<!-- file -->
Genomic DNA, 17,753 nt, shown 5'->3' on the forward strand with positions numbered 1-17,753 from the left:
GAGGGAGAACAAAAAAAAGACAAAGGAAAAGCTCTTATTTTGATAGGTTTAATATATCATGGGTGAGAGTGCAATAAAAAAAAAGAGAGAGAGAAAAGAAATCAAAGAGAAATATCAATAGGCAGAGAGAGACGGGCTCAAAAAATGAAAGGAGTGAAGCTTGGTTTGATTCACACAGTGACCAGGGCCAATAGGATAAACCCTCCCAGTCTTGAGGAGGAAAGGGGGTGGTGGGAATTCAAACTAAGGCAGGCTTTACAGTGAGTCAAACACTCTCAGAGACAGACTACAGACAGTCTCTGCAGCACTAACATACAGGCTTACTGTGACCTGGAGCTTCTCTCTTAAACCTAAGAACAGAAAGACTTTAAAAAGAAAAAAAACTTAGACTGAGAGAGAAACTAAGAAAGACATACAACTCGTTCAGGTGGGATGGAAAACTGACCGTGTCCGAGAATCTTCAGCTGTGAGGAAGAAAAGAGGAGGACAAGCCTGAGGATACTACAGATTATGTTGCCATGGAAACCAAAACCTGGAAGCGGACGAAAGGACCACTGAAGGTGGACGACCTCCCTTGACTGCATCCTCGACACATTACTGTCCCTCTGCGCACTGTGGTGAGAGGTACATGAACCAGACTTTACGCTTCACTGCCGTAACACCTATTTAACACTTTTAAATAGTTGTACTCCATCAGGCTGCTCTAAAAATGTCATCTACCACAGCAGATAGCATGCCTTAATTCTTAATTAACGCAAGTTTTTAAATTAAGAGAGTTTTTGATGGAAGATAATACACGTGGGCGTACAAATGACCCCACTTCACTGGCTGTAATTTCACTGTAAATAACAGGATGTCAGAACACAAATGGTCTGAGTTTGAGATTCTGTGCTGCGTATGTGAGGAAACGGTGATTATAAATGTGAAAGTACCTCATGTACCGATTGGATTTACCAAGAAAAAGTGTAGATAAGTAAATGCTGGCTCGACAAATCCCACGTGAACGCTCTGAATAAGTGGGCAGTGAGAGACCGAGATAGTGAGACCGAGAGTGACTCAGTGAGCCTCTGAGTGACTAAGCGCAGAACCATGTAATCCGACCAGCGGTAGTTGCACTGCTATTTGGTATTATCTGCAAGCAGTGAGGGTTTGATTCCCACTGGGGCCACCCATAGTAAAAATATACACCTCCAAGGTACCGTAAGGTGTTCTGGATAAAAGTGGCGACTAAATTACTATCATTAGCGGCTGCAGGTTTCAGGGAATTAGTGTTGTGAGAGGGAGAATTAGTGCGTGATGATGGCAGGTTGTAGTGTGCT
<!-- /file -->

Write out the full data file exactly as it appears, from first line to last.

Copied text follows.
Genomic DNA, 17,753 nt, shown 5'->3' on the forward strand with positions numbered 1-17,753 from the left:
GAGGGAGAACAAAAAAAAGACAAAGGAAAAGCTCTTATTTTGATAGGTTTAATATATCATGGGTGAGAGTGCAATAAAAAAAAAGAGAGAGAGAAAAGAAATCAAAGAGAAATATCAATAGGCAGAGAGAGACGGGCTCAAAAAATGAAAGGAGTGAAGCTTGGTTTGATTCACACAGTGACCAGGGCCAATAGGATAAACCCTCCCAGTCTTGAGGAGGAAAGGGGGTGGTGGGAATTCAAACTAAGGCAGGCTTTACAGTGAGTCAAACACTCTCAGAGACAGACTACAGACAGTCTCTGCAGCACTAACATACAGGCTTACTGTGACCTGGAGCTTCTCTCTTAAACCTAAGAACAGAAAGACTTTAAAAAGAAAAAAAACTTAGACTGAGAGAGAAACTAAGAAAGACATACAACTCGTTCAGGTGGGATGGAAAACTGACCGTGTCCGAGAATCTTCAGCTGTGAGGAAGAAAAGAGGAGGACAAGCCTGAGGATACTACAGATTATGTTGCCATGGAAACCAAAACCTGGAAGCGGACGAAAGGACCACTGAAGGTGGACGACCTCCCTTGACTGCATCCTCGACACATTACTGTCCCTCTGCGCACTGTGGTGAGAGGTACATGAACCAGACTTTACGCTTCACTGCCGTAACACCTATTTAACACTTTTAAATAGTTGTACTCCATCAGGCTGCTCTAAAAATGTCATCTACCACAGCAGATAGCATGCCTTAATTCTTAATTAACGCAAGTTTTTAAATTAAGAGAGTTTTTGATGGAAGATAATACACGTGGGCGTACAAATGACCCCACTTCACTGGCTGTAATTTCACTGTAAATAACAGGATGTCAGAACACAAATGGTCTGAGTTTGAGATTCTGTGCTGCGTATGTGAGGAAACGGTGATTATAAATGTGAAAGTACCTCATGTACCGATTGGATTTACCAAGAAAAAGTGTAGATAAGTAAATGCTGGCTCGACAAATCCCACGTGAACGCTCTGAATAAGTGGGCAGTGAGAGACCGAGATAGTGAGACCGAGAGTGACTCAGTGAGCCTCTGAGTGACTAAGCGCAGAACCATGTAATCCGACCAGCGGTAGTTGCACTGCTATTTGGTATTATCTGCAAGCAGTGAGGGTTTGATTCCCACTGGGGCCACCCATAGTAAAAATATACACCTCCAAGGTACCGTAAGGTGTTCTGGATAAAAGTGGCGACTAAATTACTATCATTAGCGGCTGCAGGTTTCAGGGAATTAGTGTTGTGAGAGGGAGAATTAGTGCGTGATGATGGCAGGTTGTAGTGTGCT